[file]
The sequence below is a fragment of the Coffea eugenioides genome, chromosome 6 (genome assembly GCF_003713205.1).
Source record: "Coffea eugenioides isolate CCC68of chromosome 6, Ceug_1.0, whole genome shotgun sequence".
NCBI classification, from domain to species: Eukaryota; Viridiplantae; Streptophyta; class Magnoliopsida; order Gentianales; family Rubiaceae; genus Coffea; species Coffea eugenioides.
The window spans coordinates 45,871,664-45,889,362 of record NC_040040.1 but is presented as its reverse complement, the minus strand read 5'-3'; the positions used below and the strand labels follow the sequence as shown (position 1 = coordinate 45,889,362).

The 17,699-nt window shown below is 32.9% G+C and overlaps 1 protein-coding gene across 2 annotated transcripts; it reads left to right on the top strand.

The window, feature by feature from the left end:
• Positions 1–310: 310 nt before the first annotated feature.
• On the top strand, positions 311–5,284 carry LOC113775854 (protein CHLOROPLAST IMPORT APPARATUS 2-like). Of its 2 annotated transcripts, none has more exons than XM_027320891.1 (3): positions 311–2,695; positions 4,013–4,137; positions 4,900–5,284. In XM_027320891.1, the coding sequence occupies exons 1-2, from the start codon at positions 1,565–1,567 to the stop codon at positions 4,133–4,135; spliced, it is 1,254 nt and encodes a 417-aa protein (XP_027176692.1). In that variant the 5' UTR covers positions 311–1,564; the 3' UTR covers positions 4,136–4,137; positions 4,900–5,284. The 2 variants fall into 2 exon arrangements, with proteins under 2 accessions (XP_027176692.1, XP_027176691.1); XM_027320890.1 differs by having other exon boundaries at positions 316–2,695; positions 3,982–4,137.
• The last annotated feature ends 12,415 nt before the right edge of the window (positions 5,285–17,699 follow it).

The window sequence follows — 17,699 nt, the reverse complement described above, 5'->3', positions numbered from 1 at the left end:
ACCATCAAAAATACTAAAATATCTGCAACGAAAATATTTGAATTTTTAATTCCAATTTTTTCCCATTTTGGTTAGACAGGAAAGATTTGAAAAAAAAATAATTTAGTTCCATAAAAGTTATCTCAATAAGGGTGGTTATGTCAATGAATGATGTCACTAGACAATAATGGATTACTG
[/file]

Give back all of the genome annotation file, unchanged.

The sequence below is a fragment of the Coffea eugenioides genome, chromosome 6 (genome assembly GCF_003713205.1).
Source record: "Coffea eugenioides isolate CCC68of chromosome 6, Ceug_1.0, whole genome shotgun sequence".
NCBI classification, from domain to species: Eukaryota; Viridiplantae; Streptophyta; class Magnoliopsida; order Gentianales; family Rubiaceae; genus Coffea; species Coffea eugenioides.
The window spans coordinates 45,871,664-45,889,362 of record NC_040040.1 but is presented as its reverse complement, the minus strand read 5'-3'; the positions used below and the strand labels follow the sequence as shown (position 1 = coordinate 45,889,362).

The 17,699-nt window shown below is 32.9% G+C and overlaps 1 protein-coding gene across 2 annotated transcripts; it reads left to right on the top strand.

The window, feature by feature from the left end:
• Positions 1–310: 310 nt before the first annotated feature.
• On the top strand, positions 311–5,284 carry LOC113775854 (protein CHLOROPLAST IMPORT APPARATUS 2-like). Of its 2 annotated transcripts, none has more exons than XM_027320891.1 (3): positions 311–2,695; positions 4,013–4,137; positions 4,900–5,284. In XM_027320891.1, the coding sequence occupies exons 1-2, from the start codon at positions 1,565–1,567 to the stop codon at positions 4,133–4,135; spliced, it is 1,254 nt and encodes a 417-aa protein (XP_027176692.1). In that variant the 5' UTR covers positions 311–1,564; the 3' UTR covers positions 4,136–4,137; positions 4,900–5,284. The 2 variants fall into 2 exon arrangements, with proteins under 2 accessions (XP_027176692.1, XP_027176691.1); XM_027320890.1 differs by having other exon boundaries at positions 316–2,695; positions 3,982–4,137.
• The last annotated feature ends 12,415 nt before the right edge of the window (positions 5,285–17,699 follow it).

The window sequence follows — 17,699 nt, the reverse complement described above, 5'->3', positions numbered from 1 at the left end:
ACCATCAAAAATACTAAAATATCTGCAACGAAAATATTTGAATTTTTAATTCCAATTTTTTCCCATTTTGGTTAGACAGGAAAGATTTGAAAAAAAAATAATTTAGTTCCATAAAAGTTATCTCAATAAGGGTGGTTATGTCAATGAATGATGTCACTAGACAATAATGGATTACTG